How Will Sales Tax Continue to Affect Retailers as New Taxes Like the ‘Netflix Tax’ Become More Common?
This January, sales of streaming service subscriptions became subject to sales tax in Iowa, Washington, D.C., and the Canadian provinces of Québec and Saskatchewan. These areas join a growing list of jurisdictions now taxing the sale of content consumed through Amazon.com, HBO, Hulu, Netflix, Spotify and other streamed service providers — a tax we like to call the “Netflix Tax.” Fewer Americans tune into traditional television and cable these days, and it's harder to find a person who doesn't stream at least some shows or movies. For many people music access exists solely via apps, streaming services and the internet.
This shift has caught the attention of legislators and tax authorities, many of whom are eager to cash in on the trend — or rather, stop the bleeding. Digital goods and services are generally subject to tax when sold in their nondigital forms, so the change in consumer habits has a real impact on tax revenue. According to the U.S. Government Accountability Office, states missed out on as much as $13.4 billion in 2017 because they didn't make remote sellers collect tax.
That said, sales tax laws don't always keep up with shifting consumer habits and interests. Sales tax rates, rules and regulations change frequently, yet actual sales tax law is often slow to respond to major economic shifts. Sales of services generally outpace sales of goods these days, but the majority of services are still exempt in most states in the U.S. That's steadily changing. The more people rely on streaming services to satisfy their entertainment needs, the more these services will come under scrutiny for taxation.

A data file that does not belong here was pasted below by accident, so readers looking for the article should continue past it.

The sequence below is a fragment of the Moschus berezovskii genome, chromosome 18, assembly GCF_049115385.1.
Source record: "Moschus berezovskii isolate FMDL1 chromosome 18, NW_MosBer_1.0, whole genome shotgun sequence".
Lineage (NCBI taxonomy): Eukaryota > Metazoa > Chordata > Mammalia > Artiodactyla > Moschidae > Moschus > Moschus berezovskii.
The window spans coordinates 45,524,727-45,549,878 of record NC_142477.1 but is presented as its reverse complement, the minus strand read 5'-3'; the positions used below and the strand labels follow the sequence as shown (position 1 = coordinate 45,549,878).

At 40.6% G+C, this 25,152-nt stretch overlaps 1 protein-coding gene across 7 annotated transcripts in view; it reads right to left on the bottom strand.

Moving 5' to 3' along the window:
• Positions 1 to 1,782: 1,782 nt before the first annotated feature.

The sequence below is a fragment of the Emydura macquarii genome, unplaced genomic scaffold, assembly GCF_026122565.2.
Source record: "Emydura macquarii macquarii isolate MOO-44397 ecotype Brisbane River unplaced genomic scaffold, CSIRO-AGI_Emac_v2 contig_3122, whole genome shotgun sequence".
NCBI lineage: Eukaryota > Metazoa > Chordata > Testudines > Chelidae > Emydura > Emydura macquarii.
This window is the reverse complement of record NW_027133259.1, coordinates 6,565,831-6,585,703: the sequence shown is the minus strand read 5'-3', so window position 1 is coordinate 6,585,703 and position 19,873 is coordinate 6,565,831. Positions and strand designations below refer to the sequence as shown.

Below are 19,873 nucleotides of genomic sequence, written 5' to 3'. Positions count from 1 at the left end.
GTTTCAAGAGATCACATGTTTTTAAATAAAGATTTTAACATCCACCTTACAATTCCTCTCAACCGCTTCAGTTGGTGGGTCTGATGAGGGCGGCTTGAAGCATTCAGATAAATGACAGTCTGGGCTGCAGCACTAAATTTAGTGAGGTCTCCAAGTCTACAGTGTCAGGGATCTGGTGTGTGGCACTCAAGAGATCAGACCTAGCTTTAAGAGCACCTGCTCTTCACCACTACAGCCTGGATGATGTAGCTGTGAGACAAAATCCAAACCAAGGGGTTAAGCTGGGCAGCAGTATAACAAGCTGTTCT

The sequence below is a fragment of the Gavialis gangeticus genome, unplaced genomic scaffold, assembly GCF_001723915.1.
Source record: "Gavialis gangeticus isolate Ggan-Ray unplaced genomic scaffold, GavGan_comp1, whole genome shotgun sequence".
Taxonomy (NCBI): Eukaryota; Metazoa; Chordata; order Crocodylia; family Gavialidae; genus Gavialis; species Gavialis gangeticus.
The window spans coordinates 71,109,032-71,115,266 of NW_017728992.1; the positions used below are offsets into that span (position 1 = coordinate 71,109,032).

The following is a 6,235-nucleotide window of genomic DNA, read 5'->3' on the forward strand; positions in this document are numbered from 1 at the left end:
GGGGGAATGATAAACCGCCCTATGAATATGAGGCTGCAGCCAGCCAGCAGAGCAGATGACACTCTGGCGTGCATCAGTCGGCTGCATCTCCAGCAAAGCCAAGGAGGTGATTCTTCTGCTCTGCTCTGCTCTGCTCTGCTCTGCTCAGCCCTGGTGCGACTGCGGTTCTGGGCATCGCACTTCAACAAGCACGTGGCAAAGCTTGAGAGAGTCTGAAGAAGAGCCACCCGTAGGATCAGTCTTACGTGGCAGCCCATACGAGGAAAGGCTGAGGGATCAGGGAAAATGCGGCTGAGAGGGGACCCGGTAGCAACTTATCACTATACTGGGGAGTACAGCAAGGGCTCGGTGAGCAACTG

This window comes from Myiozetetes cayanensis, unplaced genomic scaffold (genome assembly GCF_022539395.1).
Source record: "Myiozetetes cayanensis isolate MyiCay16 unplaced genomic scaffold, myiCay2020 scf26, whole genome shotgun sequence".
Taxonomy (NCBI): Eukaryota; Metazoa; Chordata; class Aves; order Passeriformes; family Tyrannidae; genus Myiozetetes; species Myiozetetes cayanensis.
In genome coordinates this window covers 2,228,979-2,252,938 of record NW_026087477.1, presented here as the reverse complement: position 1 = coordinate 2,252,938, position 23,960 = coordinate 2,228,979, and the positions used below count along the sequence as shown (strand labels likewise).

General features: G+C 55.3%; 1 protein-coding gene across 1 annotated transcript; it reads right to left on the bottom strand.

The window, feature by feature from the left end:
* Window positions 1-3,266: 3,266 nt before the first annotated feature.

The Future of Taxation for Retailers: How Far We Have Come Since South Dakota v. Wayfair
Since June 21, 2018, the state of sales tax has been in disarray because of the U.S. Supreme Court decision in South Dakota v. Wayfair, Inc. Now, economic activity in a state — i.e., economic nexus — can trigger a sales tax collection obligation. Economic nexus is based entirely on sales revenue, transaction volume, or a combination of both. Following the decision, several states started to tax remote sales through economic nexus, including the sale of digital goods and services via the “Netflix Tax.”
As of April 1, out-of-state businesses that sell into the massive state of California were required to start collecting and remitting sales or use tax under the state’s new sales tax economic nexus rule. Although state sales tax generally doesn't apply to streaming services in California, these services are subject to local taxes in some jurisdictions. It's worth noting that the California legislature amended the sales tax economic nexus rule, raising the threshold. The previous threshold of $100,000 in sales or 200 transactions in the state was increased to $500,000 with no transaction limit.
More than 30 states already or soon will require out-of-state businesses with a certain degree of economic activity in the state to collect and remit sales tax. As in California, these laws could trigger other tax responsibilities.
How Are Businesses Keeping Up?
Taxes on streaming service subscriptions are only the tip of the iceberg when it comes to the introduction of economic nexus laws over the past year. Though there's often resistance to expanding sales tax to previously exempt goods and services, including those that didn't exist when sales tax was first levied, it's gradually breaking down following the South Dakota v. Wayfair, Inc. decision.
Due to the new legislation, businesses across the U.S. are struggling to determine where they owe sales tax on remote sales and how much they owe. It's easier than ever to trigger nexus in multiple states, and it's harder than ever to keep track of evolving nexus laws. Businesses that are newly determined to have nexus within a state or local jurisdiction must then obtain the required business licenses and sales tax registrations for each new jurisdiction where they have the obligation to collect and remit sales tax. Since the process differs from state to state, contacting the state’s tax authority (known variously as the department of revenue, comptroller, tax commission, etc.) is a good place to start.
A word to the wise: businesses (especially ones that sells goods or services online) need to keep up with this rapidly changing legislation. It shows no sign of slowing down anytime soon.
Greg Chapman is the senior vice president of business development at Avalara, an automated tax software provider.